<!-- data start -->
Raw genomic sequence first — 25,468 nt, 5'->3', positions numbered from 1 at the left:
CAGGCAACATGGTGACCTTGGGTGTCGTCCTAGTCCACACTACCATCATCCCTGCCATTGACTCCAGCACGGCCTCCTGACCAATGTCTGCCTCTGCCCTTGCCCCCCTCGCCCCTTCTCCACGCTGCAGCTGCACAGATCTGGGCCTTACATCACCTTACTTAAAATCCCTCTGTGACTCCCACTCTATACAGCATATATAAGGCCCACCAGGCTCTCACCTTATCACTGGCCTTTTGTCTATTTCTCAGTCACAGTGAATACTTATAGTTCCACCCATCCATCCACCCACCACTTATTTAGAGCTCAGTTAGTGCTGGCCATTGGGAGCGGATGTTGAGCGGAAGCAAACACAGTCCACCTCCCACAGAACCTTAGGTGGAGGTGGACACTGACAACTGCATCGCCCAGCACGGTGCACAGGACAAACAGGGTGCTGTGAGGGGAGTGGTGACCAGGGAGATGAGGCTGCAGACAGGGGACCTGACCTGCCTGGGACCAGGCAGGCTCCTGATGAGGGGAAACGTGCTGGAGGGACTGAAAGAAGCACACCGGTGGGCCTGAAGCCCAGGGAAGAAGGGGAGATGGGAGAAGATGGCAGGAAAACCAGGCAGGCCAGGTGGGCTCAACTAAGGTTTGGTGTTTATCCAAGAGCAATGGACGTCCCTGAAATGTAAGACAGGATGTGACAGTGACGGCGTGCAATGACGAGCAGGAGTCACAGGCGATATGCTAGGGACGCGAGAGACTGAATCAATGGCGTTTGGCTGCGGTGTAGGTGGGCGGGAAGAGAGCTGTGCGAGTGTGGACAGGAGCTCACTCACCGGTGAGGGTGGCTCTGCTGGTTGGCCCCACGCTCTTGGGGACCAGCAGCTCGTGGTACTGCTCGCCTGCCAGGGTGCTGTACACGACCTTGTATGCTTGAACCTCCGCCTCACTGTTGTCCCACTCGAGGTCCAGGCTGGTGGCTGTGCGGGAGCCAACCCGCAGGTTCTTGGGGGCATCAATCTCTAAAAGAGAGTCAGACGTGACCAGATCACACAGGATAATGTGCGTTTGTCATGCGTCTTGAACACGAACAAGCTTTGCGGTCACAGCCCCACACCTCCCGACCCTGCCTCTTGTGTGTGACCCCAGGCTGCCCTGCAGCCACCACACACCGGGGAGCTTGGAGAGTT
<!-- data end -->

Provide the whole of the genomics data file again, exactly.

Raw genomic sequence first — 25,468 nt, 5'->3', positions numbered from 1 at the left:
CAGGCAACATGGTGACCTTGGGTGTCGTCCTAGTCCACACTACCATCATCCCTGCCATTGACTCCAGCACGGCCTCCTGACCAATGTCTGCCTCTGCCCTTGCCCCCCTCGCCCCTTCTCCACGCTGCAGCTGCACAGATCTGGGCCTTACATCACCTTACTTAAAATCCCTCTGTGACTCCCACTCTATACAGCATATATAAGGCCCACCAGGCTCTCACCTTATCACTGGCCTTTTGTCTATTTCTCAGTCACAGTGAATACTTATAGTTCCACCCATCCATCCACCCACCACTTATTTAGAGCTCAGTTAGTGCTGGCCATTGGGAGCGGATGTTGAGCGGAAGCAAACACAGTCCACCTCCCACAGAACCTTAGGTGGAGGTGGACACTGACAACTGCATCGCCCAGCACGGTGCACAGGACAAACAGGGTGCTGTGAGGGGAGTGGTGACCAGGGAGATGAGGCTGCAGACAGGGGACCTGACCTGCCTGGGACCAGGCAGGCTCCTGATGAGGGGAAACGTGCTGGAGGGACTGAAAGAAGCACACCGGTGGGCCTGAAGCCCAGGGAAGAAGGGGAGATGGGAGAAGATGGCAGGAAAACCAGGCAGGCCAGGTGGGCTCAACTAAGGTTTGGTGTTTATCCAAGAGCAATGGACGTCCCTGAAATGTAAGACAGGATGTGACAGTGACGGCGTGCAATGACGAGCAGGAGTCACAGGCGATATGCTAGGGACGCGAGAGACTGAATCAATGGCGTTTGGCTGCGGTGTAGGTGGGCGGGAAGAGAGCTGTGCGAGTGTGGACAGGAGCTCACTCACCGGTGAGGGTGGCTCTGCTGGTTGGCCCCACGCTCTTGGGGACCAGCAGCTCGTGGTACTGCTCGCCTGCCAGGGTGCTGTACACGACCTTGTATGCTTGAACCTCCGCCTCACTGTTGTCCCACTCGAGGTCCAGGCTGGTGGCTGTGCGGGAGCCAACCCGCAGGTTCTTGGGGGCATCAATCTCTAAAAGAGAGTCAGACGTGACCAGATCACACAGGATAATGTGCGTTTGTCATGCGTCTTGAACACGAACAAGCTTTGCGGTCACAGCCCCACACCTCCCGACCCTGCCTCTTGTGTGTGACCCCAGGCTGCCCTGCAGCCACCACACACCGGGGAGCTTGGAGAGTT